Cervical Facet Radiofrequency Ablation

What are cervical facet injections?

Cervical medial branch blocks are diagnostic injections indicated for patients who suffer from chronic neck, upper back, shoulder, and headache pain that is believed to be caused by inflammation in the facet joints on the sides of the cervical spine. When these facet joints become inflamed, the nearby medial branch nerves send pain signals that present as achiness and pain. The pain experienced often radiates to the back of the head, along neck, or to the shoulders. During this procedure, an injection containing an anesthetic is applied to the medial branch nerves located near the facet joints in the cervical spine. Anesthetic applied to the affected area can provide significant short pain relief, restoring joint mobility and quality of life. More importantly, they provide diagnostic information to identify the sources of your pain. If our patients experience significant short-term relief following a medial branch block, they may be candidates for a radiofrequency ablation procedure which may provide more significant long-term relief. 

Cervical Facet Radiofrequency Ablations

What is a cervical facet radiofrequency ablation?

A radiofrequency ablation procedure is much like a medial branch block procedure. However, it involves the use of a special type of needle that allows the physician to make small, focal lesions to disrupt the small medial branch nerves from transmitting the pain, providing you with long-term relief of your symptoms. It is typically performed after you have reported significant short-term pain relief following two diagnostic medial branch block procedures which will help ensure that you’d benefit from a radiofrequency ablation procedure.

Frequently Asked Questions

If you have chronic pain that seems to radiate across the upper back or neck, perhaps worsening when you move your neck to the side or up and down, you may be a candidate for a cervical medial branch block. Medial branch blocks are used as diagnostic tools to determine whether the pain is the result of facet joint inflammation or perhaps another condition. The results obtained after an initial injection are usually an indication of whether additional medial branch blocks or radiofrequency nerve ablation could be beneficial.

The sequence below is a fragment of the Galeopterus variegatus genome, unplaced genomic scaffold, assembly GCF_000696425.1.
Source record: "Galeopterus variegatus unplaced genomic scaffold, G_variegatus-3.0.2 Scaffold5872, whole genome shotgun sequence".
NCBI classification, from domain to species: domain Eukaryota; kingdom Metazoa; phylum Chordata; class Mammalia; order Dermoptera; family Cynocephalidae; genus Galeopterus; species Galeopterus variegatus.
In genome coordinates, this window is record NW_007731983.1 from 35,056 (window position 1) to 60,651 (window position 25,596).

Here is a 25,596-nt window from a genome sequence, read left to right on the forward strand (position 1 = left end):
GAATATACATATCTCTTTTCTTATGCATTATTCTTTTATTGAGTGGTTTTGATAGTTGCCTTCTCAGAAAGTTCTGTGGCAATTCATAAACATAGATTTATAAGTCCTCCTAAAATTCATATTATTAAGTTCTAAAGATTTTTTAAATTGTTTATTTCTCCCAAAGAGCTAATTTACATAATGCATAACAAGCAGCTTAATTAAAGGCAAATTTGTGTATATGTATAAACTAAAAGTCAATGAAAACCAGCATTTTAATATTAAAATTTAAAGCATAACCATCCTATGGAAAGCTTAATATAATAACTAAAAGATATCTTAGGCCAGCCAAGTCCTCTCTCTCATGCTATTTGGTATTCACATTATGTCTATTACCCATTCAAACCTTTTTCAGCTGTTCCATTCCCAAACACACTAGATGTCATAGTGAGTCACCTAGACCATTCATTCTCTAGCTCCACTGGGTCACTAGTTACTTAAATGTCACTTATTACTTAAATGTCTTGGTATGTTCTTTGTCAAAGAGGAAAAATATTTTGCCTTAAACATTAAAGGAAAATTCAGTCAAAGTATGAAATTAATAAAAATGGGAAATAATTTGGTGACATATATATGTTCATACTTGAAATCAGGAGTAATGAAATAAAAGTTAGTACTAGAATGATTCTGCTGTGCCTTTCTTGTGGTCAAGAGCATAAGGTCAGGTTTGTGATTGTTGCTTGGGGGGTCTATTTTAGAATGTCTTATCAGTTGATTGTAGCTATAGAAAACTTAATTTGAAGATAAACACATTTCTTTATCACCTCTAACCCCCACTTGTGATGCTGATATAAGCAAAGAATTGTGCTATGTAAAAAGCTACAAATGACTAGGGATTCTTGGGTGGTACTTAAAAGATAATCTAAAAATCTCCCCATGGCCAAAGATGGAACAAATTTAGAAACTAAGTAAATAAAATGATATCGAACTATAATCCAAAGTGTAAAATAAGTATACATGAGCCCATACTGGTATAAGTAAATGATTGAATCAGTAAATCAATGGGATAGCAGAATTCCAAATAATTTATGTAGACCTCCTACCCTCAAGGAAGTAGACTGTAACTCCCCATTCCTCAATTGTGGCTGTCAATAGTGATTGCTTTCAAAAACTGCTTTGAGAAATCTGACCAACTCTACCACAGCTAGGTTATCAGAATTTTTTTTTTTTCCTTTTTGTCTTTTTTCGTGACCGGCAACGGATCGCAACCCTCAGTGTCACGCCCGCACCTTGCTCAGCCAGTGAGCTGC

Cervical medial branch blocks are outpatient procedures that usually take less than 30 minutes to complete from start to finish. The procedure involves several small injections with the use of x-ray guidance and local anesthetic at the treatment site. Once the needles are in place, a small amount of anesthetic is injected near the anatomical location of each medial branch nerve being targeted.

You’ll be kept at your doctor’s office for observation for a short period of time after your injection is completed. After you leave the office, we typically encourage you to go about your usual daily activities to see if the procedure provided you with significant relief of your pain. We will give you an hourly pain diary to track your experience and discuss the results a few days after your procedure. It’s normal to only experience short term relief of your symptoms given that the anesthetic typically wears off after several hours. However, if your pain significantly improves immediately after the procedure, you may respond well to a radiofrequency ablation procedure which may provide significant long term pain relief.


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